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The transforming power of the rejected stone

Our reflection for the sixth week of Lent (24 – 30March) is written by Jenny Cafiso, Director of Canadian Jesuits International.

“The stone that the builders rejected has become the chief cornerstone. This is the Lord’s doing; it is marvellous in our eyes.”

Psalm 118:22-23

When I read this psalm I thought of my friend Michael. He and I had been members of the youth group in my parish and had been close friends for years, but then we lost touch. In the early 90s the priest who had been close to the youth group let some of us know Michael was dying of AIDS. It was a terrible shock, I had heard about AIDS, but never met anyone suffering from it.

After I heard the news, I saw Michael a few times. For a while he got better, we went out for dinner, caught up on our lives, I visited him at home. But then he got sick again, and had a long, agonizing period of illness, which took him to his death.

Although we had been so close for years, Michael never told me he had AIDS. In his final painful illness, when his body was totally emaciated, he even refused to see me. Only after I left many messages and flowers at the hospital, did he accept. He hid under the covers up to the top of his head, as if in shame, and told me his ‘cancer’ was killing him. The only people I ever saw with him were his sister, who was at his side almost constantly, and a couple of friends. I tried so hard to show Michael it was safe for him to tell me he had AIDS; that I was not afraid to touch him, I loved him no matter what, but he never did.

At the funeral, when all the old friends gathered to mourn his loss, I heard some members of his family had rejected Michael and refused to see him. Perhaps more shocking was what a member of the parish said; Michael had been extremely close to her family. She asked me if I knew how Michael died, and told me that when he told her he had AIDS, she asked him never to visit her family again.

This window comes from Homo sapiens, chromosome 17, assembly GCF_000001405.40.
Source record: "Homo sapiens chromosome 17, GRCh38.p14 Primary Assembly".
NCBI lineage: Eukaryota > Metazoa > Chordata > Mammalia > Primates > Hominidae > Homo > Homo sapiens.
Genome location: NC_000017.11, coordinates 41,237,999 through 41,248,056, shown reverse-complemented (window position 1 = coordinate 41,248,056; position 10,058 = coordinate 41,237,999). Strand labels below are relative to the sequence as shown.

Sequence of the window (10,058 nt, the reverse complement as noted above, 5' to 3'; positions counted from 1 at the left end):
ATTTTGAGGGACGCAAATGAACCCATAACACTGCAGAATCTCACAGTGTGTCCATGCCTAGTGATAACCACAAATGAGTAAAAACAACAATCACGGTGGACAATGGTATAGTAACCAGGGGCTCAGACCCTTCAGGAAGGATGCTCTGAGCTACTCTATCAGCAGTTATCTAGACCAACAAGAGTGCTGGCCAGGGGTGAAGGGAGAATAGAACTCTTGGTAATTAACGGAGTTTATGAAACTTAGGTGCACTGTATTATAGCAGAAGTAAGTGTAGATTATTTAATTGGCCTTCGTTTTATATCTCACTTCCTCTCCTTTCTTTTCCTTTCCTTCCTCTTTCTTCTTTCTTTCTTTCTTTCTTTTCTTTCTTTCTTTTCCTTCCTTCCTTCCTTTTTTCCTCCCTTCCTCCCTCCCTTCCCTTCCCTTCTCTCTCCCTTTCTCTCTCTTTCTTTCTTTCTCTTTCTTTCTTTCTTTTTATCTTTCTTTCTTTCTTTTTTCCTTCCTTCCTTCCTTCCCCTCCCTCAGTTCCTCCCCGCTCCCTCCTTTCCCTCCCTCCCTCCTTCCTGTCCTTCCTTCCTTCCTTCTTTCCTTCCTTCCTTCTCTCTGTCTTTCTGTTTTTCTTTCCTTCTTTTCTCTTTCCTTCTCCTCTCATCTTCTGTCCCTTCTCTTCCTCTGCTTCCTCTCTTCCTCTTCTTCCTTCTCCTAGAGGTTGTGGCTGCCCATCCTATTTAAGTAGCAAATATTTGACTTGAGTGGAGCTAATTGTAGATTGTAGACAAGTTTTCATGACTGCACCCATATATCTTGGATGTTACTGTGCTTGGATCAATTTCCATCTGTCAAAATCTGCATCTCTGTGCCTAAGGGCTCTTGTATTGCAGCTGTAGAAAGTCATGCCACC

I was shocked. I felt ashamed, sad, angry. I understood why Michael did not feel safe to tell me he had AIDS. Why would he risk more rejection when many in his family, close friends and members of our Christian community had already shunned him?

Michael had prepared his funeral with the priest who had accompanied our youth group for years. We heard how Michael had come close to God, about his final journey, how he had accepted his inevitable death. Michael even left a message for all of us. It spoke of his love of life, of the importance of friendship, of love.It touched many of us to the core.

Michael, like “the stone that the builders rejected”, had been rejected by those who most loved him because of fear, ignorance and stigma. And yet he became “the chief cornerstone” to so many of us in our understanding of ourselves, of the limitations of our love and faith. I have carried the pain of what stigma and rejection did to Michael all my life. I have mourned the fact that our friendship, our shared faith and values did not make him feel safe. And I have been grateful for his life and what he taught me in death.

It is a lesson I have been taught over and over in my life since then. It has come from people who have suffered, from refugees who have been rejected in their countries and in the countries where they have sought refuge. I have learned from their capacity to forgive and to forge ahead with courage and perseverance despite the stigma against them. Repeatedly I have been welcomed to their homes, they have taught me about hospitality, about hope and about faith.

As I prepare for Easter and the hope of resurrection, I think of the transformative power of the “stone” rejected by the builders:the outcast, the poor, those who suffer injustice, and I pray that I may have eyes to see that they are the chief cornerstone of our faith and life.

 

To read this reflection in French, please go here.

To read the reflection of the fifth week of Lent, please go here.

To read the reflection of the fourth week of Lent, please go here.

To read the reflection of the third week of Lent, please go here.

To read the reflection of the second week of Lent, please go here.

To read the reflection of the first week of Lent, please go here.

To read the reflection of Ash Wednesday, please go here.

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